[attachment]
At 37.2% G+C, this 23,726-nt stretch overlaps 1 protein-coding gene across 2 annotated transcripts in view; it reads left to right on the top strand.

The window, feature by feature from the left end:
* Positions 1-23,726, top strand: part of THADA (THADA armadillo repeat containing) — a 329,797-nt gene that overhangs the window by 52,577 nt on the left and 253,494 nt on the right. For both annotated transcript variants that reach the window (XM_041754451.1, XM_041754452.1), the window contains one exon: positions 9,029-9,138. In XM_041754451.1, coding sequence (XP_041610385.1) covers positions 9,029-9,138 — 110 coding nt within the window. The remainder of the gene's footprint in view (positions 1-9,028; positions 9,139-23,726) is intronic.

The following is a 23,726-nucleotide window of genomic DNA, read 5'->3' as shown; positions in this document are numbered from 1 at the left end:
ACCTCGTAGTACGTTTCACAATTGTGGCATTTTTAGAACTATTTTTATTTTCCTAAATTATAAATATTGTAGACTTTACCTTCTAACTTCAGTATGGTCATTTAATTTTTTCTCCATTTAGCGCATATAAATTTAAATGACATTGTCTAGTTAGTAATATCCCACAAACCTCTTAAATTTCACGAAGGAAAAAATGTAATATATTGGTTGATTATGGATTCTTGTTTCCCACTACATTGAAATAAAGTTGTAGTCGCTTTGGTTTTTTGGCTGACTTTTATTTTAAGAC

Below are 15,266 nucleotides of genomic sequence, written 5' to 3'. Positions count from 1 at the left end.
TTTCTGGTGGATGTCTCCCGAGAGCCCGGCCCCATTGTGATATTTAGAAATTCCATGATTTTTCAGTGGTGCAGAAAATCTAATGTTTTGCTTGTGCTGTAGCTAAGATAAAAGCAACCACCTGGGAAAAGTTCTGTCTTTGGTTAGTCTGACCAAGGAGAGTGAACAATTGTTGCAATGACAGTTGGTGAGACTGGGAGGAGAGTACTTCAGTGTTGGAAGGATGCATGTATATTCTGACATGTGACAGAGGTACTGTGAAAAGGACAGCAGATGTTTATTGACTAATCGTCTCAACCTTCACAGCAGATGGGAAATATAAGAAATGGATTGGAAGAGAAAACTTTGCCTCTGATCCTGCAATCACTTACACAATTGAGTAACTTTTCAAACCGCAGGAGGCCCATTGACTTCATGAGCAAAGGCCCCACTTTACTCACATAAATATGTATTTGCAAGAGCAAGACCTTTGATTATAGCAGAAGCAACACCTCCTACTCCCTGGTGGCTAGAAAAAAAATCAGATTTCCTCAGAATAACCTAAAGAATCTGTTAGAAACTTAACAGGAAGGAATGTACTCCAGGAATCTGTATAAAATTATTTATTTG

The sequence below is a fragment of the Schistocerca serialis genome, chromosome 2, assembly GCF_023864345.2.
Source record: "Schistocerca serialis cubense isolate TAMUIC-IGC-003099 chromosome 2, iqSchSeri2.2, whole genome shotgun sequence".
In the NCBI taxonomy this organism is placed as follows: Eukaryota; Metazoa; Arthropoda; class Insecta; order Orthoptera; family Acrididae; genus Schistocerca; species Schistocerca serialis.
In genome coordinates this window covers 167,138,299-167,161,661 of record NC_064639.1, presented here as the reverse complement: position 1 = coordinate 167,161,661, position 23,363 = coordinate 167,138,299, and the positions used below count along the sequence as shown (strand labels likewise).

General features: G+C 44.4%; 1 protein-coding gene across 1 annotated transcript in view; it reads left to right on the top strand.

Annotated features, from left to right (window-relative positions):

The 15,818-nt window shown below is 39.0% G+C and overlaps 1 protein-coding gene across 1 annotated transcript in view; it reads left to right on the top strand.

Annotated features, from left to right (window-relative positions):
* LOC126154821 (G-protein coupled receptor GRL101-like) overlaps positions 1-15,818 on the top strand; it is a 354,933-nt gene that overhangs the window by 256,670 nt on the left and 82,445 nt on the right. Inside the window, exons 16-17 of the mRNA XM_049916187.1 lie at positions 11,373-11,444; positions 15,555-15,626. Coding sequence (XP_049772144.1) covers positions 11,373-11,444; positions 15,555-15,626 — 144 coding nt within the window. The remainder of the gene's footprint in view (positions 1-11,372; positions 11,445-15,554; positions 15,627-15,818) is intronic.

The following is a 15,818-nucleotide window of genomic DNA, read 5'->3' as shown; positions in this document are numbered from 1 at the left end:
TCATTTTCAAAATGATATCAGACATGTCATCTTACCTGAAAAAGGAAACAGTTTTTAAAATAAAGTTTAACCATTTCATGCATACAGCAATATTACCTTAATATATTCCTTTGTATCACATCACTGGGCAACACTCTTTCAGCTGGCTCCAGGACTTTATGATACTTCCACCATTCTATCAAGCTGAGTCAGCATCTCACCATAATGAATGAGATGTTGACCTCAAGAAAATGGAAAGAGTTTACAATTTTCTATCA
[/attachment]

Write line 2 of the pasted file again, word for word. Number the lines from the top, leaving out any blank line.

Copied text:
The window, feature by feature from the left end: